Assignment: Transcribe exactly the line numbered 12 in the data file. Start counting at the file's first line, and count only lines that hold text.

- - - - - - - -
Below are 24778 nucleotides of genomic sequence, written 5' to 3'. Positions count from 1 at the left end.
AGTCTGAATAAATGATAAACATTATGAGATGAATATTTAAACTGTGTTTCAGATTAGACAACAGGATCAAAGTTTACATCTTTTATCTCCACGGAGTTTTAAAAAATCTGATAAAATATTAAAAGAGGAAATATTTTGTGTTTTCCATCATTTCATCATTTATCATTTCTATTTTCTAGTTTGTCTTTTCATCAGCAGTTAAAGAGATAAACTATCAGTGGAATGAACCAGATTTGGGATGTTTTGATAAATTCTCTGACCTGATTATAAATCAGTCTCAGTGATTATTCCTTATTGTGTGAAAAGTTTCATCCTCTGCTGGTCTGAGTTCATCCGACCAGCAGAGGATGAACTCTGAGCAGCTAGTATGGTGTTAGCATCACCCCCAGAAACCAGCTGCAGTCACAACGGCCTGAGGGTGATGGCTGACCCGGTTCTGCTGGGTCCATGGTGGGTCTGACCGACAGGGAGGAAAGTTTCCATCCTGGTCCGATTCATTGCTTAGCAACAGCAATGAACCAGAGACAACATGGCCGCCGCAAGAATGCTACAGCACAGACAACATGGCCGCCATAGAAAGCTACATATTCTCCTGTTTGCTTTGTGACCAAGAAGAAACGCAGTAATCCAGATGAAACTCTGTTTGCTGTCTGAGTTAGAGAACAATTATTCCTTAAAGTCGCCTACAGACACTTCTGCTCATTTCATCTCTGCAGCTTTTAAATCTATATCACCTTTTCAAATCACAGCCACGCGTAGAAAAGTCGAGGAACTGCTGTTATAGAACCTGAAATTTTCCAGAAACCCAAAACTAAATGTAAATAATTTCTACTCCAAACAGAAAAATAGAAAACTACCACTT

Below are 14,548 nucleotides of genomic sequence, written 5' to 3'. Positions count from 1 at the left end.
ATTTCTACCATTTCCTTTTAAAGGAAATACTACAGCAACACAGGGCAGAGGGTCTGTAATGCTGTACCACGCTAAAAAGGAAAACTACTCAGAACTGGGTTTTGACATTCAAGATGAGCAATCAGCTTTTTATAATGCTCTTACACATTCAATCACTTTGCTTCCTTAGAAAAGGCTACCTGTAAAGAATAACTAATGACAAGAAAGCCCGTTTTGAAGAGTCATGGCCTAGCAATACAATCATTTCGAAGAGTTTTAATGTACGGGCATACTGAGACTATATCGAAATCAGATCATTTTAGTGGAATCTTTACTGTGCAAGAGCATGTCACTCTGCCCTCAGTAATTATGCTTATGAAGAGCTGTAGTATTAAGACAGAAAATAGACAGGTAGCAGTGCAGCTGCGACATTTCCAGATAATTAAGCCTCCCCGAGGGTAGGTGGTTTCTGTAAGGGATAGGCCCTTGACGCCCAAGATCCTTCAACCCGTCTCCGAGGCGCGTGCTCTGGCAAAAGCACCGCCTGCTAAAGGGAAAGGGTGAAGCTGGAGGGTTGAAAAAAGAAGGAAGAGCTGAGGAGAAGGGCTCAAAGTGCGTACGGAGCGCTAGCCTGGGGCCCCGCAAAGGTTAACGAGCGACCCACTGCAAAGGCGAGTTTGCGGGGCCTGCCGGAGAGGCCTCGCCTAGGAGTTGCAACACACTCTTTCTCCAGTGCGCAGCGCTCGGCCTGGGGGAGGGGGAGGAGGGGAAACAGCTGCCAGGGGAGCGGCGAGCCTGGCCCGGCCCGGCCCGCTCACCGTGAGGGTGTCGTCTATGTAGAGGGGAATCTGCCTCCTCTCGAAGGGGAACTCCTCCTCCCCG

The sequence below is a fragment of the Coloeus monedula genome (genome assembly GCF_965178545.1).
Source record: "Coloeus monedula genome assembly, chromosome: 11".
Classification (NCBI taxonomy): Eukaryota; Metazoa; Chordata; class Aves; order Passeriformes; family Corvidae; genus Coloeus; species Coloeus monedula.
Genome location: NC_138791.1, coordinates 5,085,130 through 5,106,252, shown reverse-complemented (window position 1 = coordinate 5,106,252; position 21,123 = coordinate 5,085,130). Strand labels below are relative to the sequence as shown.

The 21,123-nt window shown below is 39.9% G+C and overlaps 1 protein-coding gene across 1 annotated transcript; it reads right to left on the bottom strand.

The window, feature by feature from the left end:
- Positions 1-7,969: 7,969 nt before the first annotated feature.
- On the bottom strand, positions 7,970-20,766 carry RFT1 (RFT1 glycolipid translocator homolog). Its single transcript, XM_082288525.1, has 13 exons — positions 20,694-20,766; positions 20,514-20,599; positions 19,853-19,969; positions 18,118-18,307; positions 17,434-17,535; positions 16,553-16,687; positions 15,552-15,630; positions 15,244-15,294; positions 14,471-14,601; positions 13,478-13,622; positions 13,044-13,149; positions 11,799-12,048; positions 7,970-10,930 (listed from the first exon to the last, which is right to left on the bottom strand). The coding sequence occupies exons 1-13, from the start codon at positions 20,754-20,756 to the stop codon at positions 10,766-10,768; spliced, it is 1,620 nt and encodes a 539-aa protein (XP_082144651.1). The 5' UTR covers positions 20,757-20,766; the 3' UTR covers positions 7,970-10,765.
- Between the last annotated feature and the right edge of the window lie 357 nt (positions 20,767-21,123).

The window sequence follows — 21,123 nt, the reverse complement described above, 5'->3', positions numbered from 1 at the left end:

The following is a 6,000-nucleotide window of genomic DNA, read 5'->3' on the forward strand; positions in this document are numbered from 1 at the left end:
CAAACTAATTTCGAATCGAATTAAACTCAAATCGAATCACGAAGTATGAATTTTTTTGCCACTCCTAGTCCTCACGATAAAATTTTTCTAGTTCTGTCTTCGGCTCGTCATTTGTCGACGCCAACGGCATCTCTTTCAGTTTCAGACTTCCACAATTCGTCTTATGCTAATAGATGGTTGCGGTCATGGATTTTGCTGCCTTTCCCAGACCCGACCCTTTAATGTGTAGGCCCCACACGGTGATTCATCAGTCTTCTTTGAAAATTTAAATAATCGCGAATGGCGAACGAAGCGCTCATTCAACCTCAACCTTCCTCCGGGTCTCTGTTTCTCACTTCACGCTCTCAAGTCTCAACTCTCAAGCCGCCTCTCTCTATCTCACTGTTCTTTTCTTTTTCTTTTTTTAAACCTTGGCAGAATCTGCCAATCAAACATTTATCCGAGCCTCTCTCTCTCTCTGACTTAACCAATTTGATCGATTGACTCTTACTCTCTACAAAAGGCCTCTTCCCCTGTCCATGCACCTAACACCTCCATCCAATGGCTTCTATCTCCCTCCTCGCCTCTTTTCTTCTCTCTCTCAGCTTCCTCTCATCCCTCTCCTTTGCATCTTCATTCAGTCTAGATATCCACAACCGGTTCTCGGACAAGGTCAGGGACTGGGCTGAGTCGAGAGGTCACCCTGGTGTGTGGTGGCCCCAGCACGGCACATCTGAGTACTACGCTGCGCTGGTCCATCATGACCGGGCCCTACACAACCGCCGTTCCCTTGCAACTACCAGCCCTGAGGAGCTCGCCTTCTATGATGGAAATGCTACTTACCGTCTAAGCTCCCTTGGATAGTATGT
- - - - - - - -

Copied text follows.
- On the bottom strand, positions 7,970-20,766 carry RFT1 (RFT1 glycolipid translocator homolog). Its single transcript, XM_082288525.1, has 13 exons — positions 20,694-20,766; positions 20,514-20,599; positions 19,853-19,969; positions 18,118-18,307; positions 17,434-17,535; positions 16,553-16,687; positions 15,552-15,630; positions 15,244-15,294; positions 14,471-14,601; positions 13,478-13,622; positions 13,044-13,149; positions 11,799-12,048; positions 7,970-10,930 (listed from the first exon to the last, which is right to left on the bottom strand). The coding sequence occupies exons 1-13, from the start codon at positions 20,754-20,756 to the stop codon at positions 10,766-10,768; spliced, it is 1,620 nt and encodes a 539-aa protein (XP_082144651.1). The 5' UTR covers positions 20,757-20,766; the 3' UTR covers positions 7,970-10,765.